When to suspect?
Latrodectus spiders, or widow spiders are found worldwide. There are 5 species in the US, however the black widow is only three of these (mactans, variolus, hesperus). Many of the latrodectus species, both US and worldwide, have a distinct design on their abdomen, whether it be . The classical hourglass is on the mactans species. Males are small, and they cannot bite. Females however, measure up to 1cm in body width with leg spans up to 4-5cm and their bite can be very toxic. The females lay their eggs in the warmer months, and will defend her eggs aggressively, thus most black widow bites occur between April and October usually on the hands and forearms. Latrodectus spiders are found in similar places as the brown recluse, such as woodpiles, garages, sheds, basements, stone walls, crevices, woodpiles, outhouses, barns, stables, rubbish piles. Geographically, most of the latrodectus live in temperate conditions, on the west coast (California predominantly), the south, or the east coast.
How it hurts:
The venom of the black widow deserves respect. It is more potent than on a volume per volume basis versus a pit viper. There are 6 components to the venom, a-latrotoxin and 5 latroinsectotoxins/latrocurstatoxin. These toxins bind to presynaptic neurexin I-a (Ca2+ dependent) and a Ca2+ independent receptor for a-latrotoxin, known as latrophilin. When it binds, it causes conformational change, which then forms a pore, with a calcium ionophore, with exocytosis of vesicles that contain norepinephrine, dopamine, neuropeptides, Ach, glutamate, and GABA. The mechanism is mediated through G-protein receptors and phospholipase C.
Unlike the brown recluse bite (where it is often unnoticed), most latrodectus bites are felt as a pinprick. Pain starts at the bite site and spreads quickly up the extremity. Erythema arises within an hour of the bite. A small macule may emerge from the bite site, that evolves into a target lesion (blanched center) or a halo presentation.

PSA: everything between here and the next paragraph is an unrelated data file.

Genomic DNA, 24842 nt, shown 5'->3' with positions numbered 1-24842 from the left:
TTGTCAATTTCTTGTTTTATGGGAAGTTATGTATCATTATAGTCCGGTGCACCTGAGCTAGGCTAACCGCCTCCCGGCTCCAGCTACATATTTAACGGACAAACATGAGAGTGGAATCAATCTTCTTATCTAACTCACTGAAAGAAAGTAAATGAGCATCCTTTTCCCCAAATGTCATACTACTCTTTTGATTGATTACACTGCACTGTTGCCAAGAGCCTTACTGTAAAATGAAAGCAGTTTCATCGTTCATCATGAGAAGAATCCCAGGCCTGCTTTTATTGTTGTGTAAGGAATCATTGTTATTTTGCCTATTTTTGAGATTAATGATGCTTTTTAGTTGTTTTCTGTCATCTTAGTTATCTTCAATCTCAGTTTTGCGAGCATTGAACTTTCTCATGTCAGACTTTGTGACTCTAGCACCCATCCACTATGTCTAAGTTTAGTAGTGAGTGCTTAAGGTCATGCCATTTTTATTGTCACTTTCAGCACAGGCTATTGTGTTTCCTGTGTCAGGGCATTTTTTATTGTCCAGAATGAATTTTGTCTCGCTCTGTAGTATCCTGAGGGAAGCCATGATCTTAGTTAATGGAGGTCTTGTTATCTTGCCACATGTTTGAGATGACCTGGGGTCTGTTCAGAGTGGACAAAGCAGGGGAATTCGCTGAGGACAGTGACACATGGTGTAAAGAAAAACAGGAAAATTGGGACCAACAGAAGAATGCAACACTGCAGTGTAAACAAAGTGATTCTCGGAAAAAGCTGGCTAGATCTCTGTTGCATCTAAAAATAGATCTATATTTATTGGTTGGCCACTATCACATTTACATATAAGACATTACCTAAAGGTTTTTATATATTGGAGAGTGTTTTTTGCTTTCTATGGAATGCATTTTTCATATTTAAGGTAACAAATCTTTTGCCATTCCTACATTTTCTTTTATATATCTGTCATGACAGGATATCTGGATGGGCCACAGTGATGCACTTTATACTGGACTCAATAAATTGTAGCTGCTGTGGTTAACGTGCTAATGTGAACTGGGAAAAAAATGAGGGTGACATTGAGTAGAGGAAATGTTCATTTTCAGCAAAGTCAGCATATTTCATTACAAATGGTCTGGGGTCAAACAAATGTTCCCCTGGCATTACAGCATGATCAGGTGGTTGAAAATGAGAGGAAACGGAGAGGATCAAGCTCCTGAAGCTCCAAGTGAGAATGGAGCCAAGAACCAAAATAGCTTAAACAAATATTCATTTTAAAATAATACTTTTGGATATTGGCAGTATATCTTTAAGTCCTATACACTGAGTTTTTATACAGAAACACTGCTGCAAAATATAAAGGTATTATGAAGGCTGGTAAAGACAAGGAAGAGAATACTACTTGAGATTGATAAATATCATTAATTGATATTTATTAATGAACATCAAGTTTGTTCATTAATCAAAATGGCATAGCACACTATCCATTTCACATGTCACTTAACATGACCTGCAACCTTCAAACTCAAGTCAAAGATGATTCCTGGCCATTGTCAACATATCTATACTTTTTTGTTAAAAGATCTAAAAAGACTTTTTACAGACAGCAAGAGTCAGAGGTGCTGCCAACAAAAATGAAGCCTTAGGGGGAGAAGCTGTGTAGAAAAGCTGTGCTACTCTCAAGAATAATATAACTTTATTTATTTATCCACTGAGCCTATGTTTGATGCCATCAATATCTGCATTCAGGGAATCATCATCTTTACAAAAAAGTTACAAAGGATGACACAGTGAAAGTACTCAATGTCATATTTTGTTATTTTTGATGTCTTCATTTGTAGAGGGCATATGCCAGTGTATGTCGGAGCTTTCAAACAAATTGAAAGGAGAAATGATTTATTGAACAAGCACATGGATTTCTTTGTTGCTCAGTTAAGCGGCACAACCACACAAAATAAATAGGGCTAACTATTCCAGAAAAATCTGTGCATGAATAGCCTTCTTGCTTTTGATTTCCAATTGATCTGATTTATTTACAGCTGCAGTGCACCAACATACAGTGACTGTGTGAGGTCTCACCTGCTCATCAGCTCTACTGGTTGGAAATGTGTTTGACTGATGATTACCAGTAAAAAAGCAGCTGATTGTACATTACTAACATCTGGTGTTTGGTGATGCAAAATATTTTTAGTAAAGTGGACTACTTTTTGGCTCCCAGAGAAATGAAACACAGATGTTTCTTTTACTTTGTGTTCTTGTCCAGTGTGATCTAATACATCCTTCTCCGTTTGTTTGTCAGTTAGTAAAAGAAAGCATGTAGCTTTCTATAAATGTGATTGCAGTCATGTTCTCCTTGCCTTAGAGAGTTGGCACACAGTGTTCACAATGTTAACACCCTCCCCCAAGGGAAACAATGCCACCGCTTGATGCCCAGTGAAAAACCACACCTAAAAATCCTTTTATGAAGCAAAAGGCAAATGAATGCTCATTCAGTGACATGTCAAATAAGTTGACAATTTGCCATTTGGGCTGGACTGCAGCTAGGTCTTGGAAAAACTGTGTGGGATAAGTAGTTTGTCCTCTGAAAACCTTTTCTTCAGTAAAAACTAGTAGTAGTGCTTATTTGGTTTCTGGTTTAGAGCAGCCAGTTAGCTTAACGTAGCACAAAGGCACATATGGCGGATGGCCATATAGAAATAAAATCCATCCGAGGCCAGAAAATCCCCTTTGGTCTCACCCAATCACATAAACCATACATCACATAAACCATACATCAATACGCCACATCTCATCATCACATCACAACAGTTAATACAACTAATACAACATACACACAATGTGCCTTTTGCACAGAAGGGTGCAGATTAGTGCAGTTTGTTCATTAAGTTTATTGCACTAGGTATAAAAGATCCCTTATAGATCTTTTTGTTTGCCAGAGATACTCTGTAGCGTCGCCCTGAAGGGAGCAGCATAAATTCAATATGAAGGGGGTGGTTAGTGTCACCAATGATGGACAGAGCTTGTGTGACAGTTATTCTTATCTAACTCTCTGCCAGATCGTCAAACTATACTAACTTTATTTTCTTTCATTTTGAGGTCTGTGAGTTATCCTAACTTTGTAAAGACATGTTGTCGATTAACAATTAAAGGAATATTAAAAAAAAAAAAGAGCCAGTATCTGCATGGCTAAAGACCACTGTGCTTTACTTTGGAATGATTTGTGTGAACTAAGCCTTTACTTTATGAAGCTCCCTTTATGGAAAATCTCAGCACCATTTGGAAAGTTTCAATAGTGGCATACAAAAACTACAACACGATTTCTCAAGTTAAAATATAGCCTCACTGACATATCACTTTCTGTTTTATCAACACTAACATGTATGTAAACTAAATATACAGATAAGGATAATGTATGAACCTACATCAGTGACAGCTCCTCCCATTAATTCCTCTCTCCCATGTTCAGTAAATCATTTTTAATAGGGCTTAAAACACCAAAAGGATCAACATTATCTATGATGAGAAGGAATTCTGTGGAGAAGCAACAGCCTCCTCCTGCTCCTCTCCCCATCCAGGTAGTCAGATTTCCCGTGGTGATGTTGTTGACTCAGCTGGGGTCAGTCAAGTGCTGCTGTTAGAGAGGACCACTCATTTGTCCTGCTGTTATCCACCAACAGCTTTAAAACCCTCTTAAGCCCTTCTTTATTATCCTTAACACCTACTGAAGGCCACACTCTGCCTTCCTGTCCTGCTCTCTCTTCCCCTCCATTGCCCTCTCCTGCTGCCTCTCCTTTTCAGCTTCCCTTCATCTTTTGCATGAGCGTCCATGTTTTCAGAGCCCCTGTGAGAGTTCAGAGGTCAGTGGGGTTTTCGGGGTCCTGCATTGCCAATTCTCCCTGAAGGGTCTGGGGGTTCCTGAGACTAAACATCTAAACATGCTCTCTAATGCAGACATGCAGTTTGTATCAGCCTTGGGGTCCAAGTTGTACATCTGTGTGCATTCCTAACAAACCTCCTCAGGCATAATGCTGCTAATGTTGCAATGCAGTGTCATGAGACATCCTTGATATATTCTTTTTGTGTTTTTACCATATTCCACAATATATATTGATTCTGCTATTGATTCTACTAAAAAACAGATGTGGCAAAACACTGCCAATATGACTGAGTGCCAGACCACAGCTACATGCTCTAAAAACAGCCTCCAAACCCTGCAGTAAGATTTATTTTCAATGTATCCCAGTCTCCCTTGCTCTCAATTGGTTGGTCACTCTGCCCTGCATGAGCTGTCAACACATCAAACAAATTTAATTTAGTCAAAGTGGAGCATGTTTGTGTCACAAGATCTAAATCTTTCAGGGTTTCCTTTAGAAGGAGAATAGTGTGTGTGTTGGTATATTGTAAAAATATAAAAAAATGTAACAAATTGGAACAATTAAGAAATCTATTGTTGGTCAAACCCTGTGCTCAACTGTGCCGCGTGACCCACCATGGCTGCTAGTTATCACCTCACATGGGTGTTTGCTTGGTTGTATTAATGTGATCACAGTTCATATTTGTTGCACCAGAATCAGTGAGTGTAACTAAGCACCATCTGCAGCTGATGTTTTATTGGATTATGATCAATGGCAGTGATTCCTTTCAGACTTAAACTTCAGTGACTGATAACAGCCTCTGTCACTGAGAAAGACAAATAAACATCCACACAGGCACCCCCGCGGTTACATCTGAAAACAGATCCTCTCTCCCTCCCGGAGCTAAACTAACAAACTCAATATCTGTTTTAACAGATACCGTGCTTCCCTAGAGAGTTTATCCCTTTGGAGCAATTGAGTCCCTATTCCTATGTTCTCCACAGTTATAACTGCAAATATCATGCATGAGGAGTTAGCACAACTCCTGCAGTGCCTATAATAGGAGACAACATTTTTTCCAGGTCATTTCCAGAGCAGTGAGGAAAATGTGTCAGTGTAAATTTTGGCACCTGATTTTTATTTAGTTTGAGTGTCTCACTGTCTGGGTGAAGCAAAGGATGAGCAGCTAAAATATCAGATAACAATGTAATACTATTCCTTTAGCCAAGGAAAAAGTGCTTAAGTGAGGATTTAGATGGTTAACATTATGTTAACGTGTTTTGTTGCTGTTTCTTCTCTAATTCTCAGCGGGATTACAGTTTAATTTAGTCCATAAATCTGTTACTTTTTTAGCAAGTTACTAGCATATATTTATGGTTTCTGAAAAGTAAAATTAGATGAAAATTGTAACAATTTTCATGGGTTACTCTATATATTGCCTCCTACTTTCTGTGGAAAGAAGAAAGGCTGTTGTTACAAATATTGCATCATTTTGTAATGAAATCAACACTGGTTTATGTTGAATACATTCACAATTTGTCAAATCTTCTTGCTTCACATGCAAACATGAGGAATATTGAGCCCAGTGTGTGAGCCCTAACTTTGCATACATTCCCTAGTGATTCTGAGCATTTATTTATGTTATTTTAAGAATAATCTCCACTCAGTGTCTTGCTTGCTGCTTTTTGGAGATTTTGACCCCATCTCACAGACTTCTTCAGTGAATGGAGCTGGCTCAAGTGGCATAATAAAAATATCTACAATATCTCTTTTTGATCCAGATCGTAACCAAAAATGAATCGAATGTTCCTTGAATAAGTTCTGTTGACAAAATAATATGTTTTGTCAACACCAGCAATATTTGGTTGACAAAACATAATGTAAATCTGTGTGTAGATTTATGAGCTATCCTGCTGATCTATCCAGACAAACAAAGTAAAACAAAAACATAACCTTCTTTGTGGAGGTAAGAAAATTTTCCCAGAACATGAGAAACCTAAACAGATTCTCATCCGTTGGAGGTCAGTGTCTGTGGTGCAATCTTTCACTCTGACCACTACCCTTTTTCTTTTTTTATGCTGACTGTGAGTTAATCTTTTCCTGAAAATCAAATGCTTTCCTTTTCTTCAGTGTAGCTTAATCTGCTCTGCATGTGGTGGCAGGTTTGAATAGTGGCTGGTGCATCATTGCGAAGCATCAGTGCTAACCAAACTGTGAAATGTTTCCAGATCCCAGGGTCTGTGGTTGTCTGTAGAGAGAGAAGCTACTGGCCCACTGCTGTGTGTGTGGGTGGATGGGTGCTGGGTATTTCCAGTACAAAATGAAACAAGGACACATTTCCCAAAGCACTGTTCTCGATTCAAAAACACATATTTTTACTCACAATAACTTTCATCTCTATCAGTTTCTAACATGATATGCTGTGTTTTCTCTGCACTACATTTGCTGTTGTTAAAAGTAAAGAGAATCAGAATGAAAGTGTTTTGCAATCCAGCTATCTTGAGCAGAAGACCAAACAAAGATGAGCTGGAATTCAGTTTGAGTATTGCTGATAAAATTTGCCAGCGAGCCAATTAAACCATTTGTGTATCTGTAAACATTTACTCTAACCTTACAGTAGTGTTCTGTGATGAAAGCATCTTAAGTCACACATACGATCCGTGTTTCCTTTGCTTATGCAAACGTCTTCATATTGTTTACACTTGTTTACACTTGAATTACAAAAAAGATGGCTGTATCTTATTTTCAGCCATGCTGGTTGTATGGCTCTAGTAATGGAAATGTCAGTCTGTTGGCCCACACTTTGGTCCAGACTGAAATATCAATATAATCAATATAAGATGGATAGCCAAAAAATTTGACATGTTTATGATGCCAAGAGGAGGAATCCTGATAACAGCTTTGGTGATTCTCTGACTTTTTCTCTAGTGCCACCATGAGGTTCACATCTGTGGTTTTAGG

Latrodectism is a constellation of signs associated with a bite from a widow spider. Like the erythema, severe neuromuscular symptoms can occur within the hour. Time to symptoms is correlated to the severity of the bite. Severe muscle cramps can occur within an hour, as early as 15 minutes. Rigidity can spread to other muscles throughout the body, particularly in the chest, abdomen, and face. It can in fact, mimic a surgical abdomen, but this is secondary to severe muscle spasms. These will resolve in a few hours but can recur over days. In addition, sweating, contorted/grimaced face, with blepharitis, conjunctivitis, rhinitis, and masseter trismus can all occur. Patients will describe a fear of death, known as pavor morits. Symptoms such as nausea, vomiting, sweating, tachycardia, hypertension, restlessness can occur. Severe complications such as malignant hypertension, respiratory distress, and cardiovascular instability, and gangrene can ensue that can cause death. That said, in a span of 20 years, only 2 deaths have been reported, which in part, is due to the development of antivenom.
In all things emergency medicine, ensuring airway, breathing, and circulation is paramount. Evaluate the wound, provide tetanus prophylaxis, and like brown recluse bites, antibiotics are not warranted unless an obvious infection is present. If the envenomation causes muscular pain with migration to the trunk or even worse, with abnormal vital signs with systemic symptoms, give IV opioids and benzodiazepines to manage pain and muscle spasm.
The antivenom of latrodectus is effective, but has been known to cause anaphylaxis and serum sickness given that it is a crude hyperimmune horse serum. Because of this risk, the antivenom is usually reserved for the most severe envenomations, ones that are producing systemic symptoms with vital sign abnormalities, especially pregnant women. The dose is generally 1-2 vials of antivenom diluted in 50-100ml of D5W or NS, infused over an hour. At this time there is no evidence supporting or rejecting use of antihistamines in setting of antivenom administration.
Schneir A, Clark RF. Chapter 311: Bites and Stings-Spiders. In Tintinalli JE, editors. Tintinalli’s Emergency Medicine: A Comprehensive Study Guide, 8th edition.
Hahn I. Chapter 118: Arthopods. Goldfrank’s Toxicologic Emergencies. 10th edition.
Text written: Alexander Huh, MD
Reviewed by: Anthony Scoccimaro, MD